Advancements in several scientific fields lead to surprising and immediately beneficial discoveries

New Eden News | YC114-05-16

Recent and unexpected advancements in various scientific fields have brought increased prosperity and improved quality of life to parts of society all over New Eden.

In our last article we outlined our intent to examine the effect these advances have had on daily life, the drawbacks they have brought with them, the risks they have engendered and the resulting damage. In this instalment we will briefly go over some of the most notable ways in which these advances have been put to use. It should be noted that while development is still ongoing in the affected scientific fields, the current technological output, given the political atmosphere in New Eden, is notably of a militaristic bent, and more often than not focused on interstellar warfare.

The change most often mentioned in scientific circles, and certainly the one that seems to excite the public's imagination most, is the miniaturization of the well-known jump drive. The new technology is a combination of the existing concepts behind that drive and recently discovered spatial manipulation principles. In theory, spacefaring vessels employing this kind of module can now instantly shift themselves over distances that, while small on a celestial scale, are remarkably sizeable when normal human metrics are applied. This technology has in the past been available to only the most gargantuan of these ships, but may now about to be useable by other types.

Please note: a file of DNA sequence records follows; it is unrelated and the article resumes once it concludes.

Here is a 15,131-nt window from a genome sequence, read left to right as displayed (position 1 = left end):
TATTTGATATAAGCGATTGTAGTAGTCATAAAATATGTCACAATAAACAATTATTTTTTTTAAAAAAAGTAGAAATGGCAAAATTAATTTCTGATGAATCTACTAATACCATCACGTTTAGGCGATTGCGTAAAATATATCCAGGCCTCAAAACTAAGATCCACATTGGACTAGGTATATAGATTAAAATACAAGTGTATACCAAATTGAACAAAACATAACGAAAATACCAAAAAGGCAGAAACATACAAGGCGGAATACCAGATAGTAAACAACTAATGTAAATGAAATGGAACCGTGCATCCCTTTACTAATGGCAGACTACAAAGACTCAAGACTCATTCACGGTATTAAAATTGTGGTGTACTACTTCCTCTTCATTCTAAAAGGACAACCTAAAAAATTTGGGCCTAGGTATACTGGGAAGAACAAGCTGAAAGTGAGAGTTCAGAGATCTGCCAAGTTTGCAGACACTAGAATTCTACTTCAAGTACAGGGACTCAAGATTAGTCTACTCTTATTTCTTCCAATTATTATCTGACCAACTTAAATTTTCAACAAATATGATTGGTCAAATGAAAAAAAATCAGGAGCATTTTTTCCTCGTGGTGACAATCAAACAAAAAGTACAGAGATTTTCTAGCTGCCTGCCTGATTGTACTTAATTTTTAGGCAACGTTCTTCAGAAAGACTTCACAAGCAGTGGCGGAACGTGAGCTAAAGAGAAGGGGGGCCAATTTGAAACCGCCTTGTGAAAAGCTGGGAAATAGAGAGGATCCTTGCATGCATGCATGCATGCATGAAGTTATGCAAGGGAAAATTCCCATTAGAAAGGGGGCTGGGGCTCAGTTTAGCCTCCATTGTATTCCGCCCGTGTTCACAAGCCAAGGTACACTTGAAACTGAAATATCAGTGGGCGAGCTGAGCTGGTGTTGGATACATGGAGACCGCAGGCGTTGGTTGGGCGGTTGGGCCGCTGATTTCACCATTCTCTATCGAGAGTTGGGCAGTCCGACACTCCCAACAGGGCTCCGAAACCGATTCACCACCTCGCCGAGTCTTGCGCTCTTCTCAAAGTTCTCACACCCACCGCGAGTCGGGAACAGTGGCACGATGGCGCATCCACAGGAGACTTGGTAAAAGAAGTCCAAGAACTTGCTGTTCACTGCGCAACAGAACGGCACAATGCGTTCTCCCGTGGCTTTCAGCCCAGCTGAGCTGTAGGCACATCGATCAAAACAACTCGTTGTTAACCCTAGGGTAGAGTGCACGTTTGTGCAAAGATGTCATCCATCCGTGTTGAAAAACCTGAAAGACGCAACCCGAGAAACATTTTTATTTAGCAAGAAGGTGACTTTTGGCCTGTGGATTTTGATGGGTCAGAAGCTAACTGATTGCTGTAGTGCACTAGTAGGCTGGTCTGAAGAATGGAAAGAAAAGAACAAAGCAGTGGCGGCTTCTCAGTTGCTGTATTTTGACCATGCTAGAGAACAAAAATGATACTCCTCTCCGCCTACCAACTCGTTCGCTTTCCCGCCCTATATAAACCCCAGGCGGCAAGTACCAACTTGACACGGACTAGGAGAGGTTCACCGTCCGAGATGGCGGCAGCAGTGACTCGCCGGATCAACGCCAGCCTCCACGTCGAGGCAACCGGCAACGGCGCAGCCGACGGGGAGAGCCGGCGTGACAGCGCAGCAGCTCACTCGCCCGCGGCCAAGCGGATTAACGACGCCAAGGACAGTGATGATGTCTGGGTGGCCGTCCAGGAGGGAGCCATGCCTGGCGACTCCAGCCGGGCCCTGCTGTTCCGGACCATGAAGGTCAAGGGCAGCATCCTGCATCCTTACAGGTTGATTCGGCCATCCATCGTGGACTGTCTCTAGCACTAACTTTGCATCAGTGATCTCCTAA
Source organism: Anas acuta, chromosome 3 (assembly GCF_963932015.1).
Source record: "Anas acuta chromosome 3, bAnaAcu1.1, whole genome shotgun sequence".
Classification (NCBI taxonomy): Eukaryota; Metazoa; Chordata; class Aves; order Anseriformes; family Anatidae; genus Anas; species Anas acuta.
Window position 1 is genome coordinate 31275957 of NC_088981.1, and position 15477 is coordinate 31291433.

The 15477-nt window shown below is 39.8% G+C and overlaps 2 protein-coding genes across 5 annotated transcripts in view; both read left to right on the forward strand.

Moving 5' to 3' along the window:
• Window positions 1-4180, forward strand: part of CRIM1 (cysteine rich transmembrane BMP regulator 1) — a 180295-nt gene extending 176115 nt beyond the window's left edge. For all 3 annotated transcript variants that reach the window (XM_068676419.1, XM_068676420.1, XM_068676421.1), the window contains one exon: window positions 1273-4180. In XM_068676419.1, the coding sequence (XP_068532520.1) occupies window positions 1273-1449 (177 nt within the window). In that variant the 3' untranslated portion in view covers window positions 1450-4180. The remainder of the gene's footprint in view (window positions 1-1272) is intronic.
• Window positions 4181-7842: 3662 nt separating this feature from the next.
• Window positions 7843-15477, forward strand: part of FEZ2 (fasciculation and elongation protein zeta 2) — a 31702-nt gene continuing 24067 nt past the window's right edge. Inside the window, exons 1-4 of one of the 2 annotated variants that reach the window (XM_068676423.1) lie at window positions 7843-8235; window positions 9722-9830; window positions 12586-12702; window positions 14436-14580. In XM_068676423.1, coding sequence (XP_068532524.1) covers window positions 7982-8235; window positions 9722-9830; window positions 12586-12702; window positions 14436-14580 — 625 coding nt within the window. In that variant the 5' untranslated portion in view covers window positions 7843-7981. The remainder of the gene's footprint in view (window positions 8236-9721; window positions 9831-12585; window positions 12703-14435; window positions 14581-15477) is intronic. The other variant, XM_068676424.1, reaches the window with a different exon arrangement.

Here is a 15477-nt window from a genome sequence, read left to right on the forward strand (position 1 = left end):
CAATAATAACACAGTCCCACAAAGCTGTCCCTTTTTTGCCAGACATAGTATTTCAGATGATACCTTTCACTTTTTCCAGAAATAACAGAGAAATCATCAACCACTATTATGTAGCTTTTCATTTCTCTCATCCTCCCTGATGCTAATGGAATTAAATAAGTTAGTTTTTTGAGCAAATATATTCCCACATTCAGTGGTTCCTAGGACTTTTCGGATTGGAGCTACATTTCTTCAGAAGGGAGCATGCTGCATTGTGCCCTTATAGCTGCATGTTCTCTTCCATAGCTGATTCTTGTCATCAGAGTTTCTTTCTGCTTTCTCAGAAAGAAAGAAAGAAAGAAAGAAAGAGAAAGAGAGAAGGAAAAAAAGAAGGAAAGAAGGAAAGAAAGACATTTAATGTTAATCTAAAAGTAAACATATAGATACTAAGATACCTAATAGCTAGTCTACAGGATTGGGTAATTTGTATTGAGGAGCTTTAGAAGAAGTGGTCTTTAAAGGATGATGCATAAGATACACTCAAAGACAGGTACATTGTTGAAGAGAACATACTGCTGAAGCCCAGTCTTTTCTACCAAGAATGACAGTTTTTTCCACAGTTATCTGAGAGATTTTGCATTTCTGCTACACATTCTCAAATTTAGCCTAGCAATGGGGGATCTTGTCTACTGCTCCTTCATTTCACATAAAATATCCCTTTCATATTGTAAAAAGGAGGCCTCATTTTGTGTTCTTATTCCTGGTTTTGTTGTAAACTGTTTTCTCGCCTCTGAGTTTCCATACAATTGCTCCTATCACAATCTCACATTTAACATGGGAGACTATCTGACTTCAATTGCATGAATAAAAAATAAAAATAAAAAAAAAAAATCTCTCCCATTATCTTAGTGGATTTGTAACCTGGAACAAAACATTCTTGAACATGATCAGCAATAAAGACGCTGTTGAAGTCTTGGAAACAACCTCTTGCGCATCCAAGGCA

Sadly, the loss of brilliant scientist Aghaver Xarasier may have put paid to major developments in that particular area - and the technology certainly is far from reaching a public market, if it even exists - but hopes are high that advancement in the field will continue in some fashion, and that some time in the not-too-distant future, regular human beings will be able to teleport items, and perhaps even living material, over vast distances on planetary surfaces.

Hopes have already been realized in several other fields of scientific inquiry. There have been reports of specialized defensive nodes that, coupled with chameleonic self-assemblers, are able to withstand all manners of incoming damage - a boon and potential lifesaver for any number of interstellar colonies located in environmentally (or politically) hostile habitats. Other reports include multi-node quantum entanglement nets between unmanned drones and their control computers, a development that would allow the drones much greater accuracy calculations and could potentially assist organizations like the Sisters of EVE in saving countless more lives during rescue missions in inhospitable areas. The uses for these new technologies appear to be endless.

The same attitude of untapped potential - and rather happily puzzled surprise - permeates any conversation The Scope has had with its sources. Even though the various technologies have immediately been put to use in the great ongoing wars, seeing such varied uses as improved resistance to incoming fire, increased damage from unmanned drones, and even a reputed counter-technology against the fabled teleport module, there is a pervading belief that it will lead to good things for ordinary people as well. Whether or not this belief is part of the familiar wartime optimism that arises during hard times is a question that may only be answered by historians.